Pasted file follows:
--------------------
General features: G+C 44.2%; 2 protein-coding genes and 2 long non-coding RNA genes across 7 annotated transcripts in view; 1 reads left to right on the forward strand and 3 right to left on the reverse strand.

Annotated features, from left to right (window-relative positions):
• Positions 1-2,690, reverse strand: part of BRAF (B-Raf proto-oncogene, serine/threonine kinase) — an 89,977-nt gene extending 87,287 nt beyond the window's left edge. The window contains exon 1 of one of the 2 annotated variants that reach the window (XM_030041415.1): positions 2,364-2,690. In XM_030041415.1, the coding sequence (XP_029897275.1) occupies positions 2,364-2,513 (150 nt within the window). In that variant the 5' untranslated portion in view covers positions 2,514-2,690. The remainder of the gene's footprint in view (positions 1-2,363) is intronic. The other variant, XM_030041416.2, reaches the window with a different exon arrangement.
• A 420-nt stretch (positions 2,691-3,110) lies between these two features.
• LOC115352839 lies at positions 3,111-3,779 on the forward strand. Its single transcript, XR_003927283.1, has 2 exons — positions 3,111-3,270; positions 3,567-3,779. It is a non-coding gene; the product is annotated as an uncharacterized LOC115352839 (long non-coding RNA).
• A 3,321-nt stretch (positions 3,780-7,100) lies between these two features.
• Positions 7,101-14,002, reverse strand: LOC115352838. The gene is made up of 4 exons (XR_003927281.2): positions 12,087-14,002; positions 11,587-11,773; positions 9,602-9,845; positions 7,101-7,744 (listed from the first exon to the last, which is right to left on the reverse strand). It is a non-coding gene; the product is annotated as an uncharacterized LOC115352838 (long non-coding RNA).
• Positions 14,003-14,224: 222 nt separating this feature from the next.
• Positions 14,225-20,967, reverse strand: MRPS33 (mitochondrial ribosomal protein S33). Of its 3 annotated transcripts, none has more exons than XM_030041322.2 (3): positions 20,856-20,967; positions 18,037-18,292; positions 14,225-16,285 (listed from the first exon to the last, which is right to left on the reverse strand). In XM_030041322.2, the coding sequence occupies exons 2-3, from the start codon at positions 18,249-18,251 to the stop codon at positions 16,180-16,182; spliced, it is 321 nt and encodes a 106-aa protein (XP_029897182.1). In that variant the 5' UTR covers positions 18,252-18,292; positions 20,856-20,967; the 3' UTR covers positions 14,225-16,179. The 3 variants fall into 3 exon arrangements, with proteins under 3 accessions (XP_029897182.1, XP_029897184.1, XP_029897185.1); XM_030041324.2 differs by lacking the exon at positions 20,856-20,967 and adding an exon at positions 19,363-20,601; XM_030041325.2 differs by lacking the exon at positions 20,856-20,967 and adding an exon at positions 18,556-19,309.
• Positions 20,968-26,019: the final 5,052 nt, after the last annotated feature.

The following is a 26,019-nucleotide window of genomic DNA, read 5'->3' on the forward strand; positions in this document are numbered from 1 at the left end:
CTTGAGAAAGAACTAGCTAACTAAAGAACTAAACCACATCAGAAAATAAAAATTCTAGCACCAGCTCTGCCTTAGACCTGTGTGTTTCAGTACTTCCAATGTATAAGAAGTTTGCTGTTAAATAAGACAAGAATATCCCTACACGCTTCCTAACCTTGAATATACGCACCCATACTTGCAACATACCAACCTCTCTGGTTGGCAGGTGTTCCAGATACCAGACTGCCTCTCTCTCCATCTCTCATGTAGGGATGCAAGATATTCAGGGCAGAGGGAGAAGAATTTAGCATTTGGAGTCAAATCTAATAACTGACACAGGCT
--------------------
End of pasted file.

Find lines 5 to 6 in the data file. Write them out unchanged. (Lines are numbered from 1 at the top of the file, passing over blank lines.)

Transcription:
• LOC115352839 lies at positions 3,111-3,779 on the forward strand. Its single transcript, XR_003927283.1, has 2 exons — positions 3,111-3,270; positions 3,567-3,779. It is a non-coding gene; the product is annotated as an uncharacterized LOC115352839 (long non-coding RNA).
• A 3,321-nt stretch (positions 3,780-7,100) lies between these two features.